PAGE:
Root query DNS amplification / DDoS attack

Added January 31th 2009:
We have just added a new option in Simple DNS Plus to ignore root requests (and not log them) - click here for details.
Hopefully this will make it easier to deal with this attack.
 
 
Added January 30th 2009:
We do NOT recommend blocking the sender's IP address on your firewall, with IPSec, or anything else at the IP address level - that is exactly what the attacker wants you to do (we are seeing an alarming number of suggestion on how to do that).
By blocking the apparent sender IP addresses, you are really blocking the victim rather than the attacker - because the sender IP address is spoofed as the victim's.
The aim of the attack is twofold: (1) overload the victim's Internet connection with large DNS responses , and (2) make everybody firewall the victim, so he can't use his connection even after the attack.
The best way to counter this attack is by refusing or ignoring lame DNS requests as described below.

Over the past few days several users have reported receiving a slow stream of DNS requests for the DNS root (.) from unknown IP addresses.
One alert user pointed out that this is also being reported at http://isc.sans.org/diary.html?storyid=5713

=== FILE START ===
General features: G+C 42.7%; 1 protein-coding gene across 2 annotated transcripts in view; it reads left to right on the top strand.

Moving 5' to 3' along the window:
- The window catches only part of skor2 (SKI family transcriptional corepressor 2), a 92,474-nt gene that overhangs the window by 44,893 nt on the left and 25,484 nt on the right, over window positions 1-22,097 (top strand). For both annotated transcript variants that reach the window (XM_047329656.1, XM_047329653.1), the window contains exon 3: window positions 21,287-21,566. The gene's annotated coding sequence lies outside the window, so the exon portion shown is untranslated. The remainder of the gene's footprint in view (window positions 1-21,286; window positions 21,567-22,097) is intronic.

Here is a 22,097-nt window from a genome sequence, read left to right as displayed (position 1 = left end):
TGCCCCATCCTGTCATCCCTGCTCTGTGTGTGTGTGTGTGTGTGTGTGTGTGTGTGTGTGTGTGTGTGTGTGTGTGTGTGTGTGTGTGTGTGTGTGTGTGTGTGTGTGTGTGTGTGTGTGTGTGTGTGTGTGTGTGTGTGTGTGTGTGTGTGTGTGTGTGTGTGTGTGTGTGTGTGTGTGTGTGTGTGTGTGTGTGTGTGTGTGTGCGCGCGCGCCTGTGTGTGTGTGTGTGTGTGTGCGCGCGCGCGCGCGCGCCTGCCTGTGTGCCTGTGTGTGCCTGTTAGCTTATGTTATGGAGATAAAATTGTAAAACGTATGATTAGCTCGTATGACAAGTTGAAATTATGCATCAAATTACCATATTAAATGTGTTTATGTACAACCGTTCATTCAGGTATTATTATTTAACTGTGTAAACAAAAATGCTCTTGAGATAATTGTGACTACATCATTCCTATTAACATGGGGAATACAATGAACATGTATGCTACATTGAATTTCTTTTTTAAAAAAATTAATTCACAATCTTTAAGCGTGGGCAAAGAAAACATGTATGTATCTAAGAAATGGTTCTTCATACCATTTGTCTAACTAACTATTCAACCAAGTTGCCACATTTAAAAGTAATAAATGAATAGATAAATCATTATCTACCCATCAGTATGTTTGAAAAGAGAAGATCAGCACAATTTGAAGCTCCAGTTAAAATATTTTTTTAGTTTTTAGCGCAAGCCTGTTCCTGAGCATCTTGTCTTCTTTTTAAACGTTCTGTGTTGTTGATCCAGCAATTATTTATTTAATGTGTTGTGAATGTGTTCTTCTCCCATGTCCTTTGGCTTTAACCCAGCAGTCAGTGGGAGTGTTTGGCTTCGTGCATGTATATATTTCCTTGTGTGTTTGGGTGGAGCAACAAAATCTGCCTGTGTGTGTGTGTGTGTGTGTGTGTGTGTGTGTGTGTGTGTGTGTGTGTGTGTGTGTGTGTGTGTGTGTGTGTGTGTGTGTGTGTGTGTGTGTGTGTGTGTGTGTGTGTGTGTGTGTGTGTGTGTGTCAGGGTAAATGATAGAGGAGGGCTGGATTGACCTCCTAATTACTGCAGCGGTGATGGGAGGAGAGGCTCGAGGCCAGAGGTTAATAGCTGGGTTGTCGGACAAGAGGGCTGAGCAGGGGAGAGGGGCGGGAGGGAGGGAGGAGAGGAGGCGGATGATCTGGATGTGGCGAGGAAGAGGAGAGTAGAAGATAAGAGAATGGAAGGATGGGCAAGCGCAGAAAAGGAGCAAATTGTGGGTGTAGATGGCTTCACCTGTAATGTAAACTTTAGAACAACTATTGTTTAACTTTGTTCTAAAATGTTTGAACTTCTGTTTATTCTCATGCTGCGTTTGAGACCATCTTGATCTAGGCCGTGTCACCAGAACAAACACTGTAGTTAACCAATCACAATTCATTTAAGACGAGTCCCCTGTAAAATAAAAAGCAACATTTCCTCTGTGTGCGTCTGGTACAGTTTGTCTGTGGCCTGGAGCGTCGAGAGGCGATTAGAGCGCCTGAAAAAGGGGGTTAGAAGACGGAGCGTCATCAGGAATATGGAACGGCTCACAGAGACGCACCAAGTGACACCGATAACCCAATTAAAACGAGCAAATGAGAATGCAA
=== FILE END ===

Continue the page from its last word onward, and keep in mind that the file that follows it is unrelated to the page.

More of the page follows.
Other than taking up some extra log space, this is not really a problem for the local Simple DNS Plus server or site.
It may however be an indication that someone is using your DNS server as part of a so-called DNS amplification attack against a third party - the owner of the IP address that the DNS requests appear to originate from.
By sending a DNS request from a spoofed IP address, an attacker can trick your DNS server into sending a relatively large response (all the root records) to the victim.

We recommend that you prevent this by limiting recursion to your own IP addresses, and refuse or ignore lame requests:

In the Options dialog / DNS / Recursion section, either turn off recursion completely if you don't need it, or limit it. Do not use the "For everyone" option:

rootdos1.png

And in the Lame Requests section, select either "Respond with a Refused error message" or "Do not respond":

rootdos3.png

IMPORTANT: When registering new domain names, some registrars require that your DNS server responds with a correct list of DNS root servers as part of their tests (thus the default setting), so you may need to temporarily switch back when doing this.

As described above, we recommend using the Lame Requests options to counter this type of attack in general.
If this particular attack is continuously hitting your server, you will do the victim a favor using the "Do not respond" option. When no longer under attack, you can switch to the "Respond with Refused error message" option which still ensures that your server is not "interesting" as a waypoint for this type of attack - since it won't amplify traffic.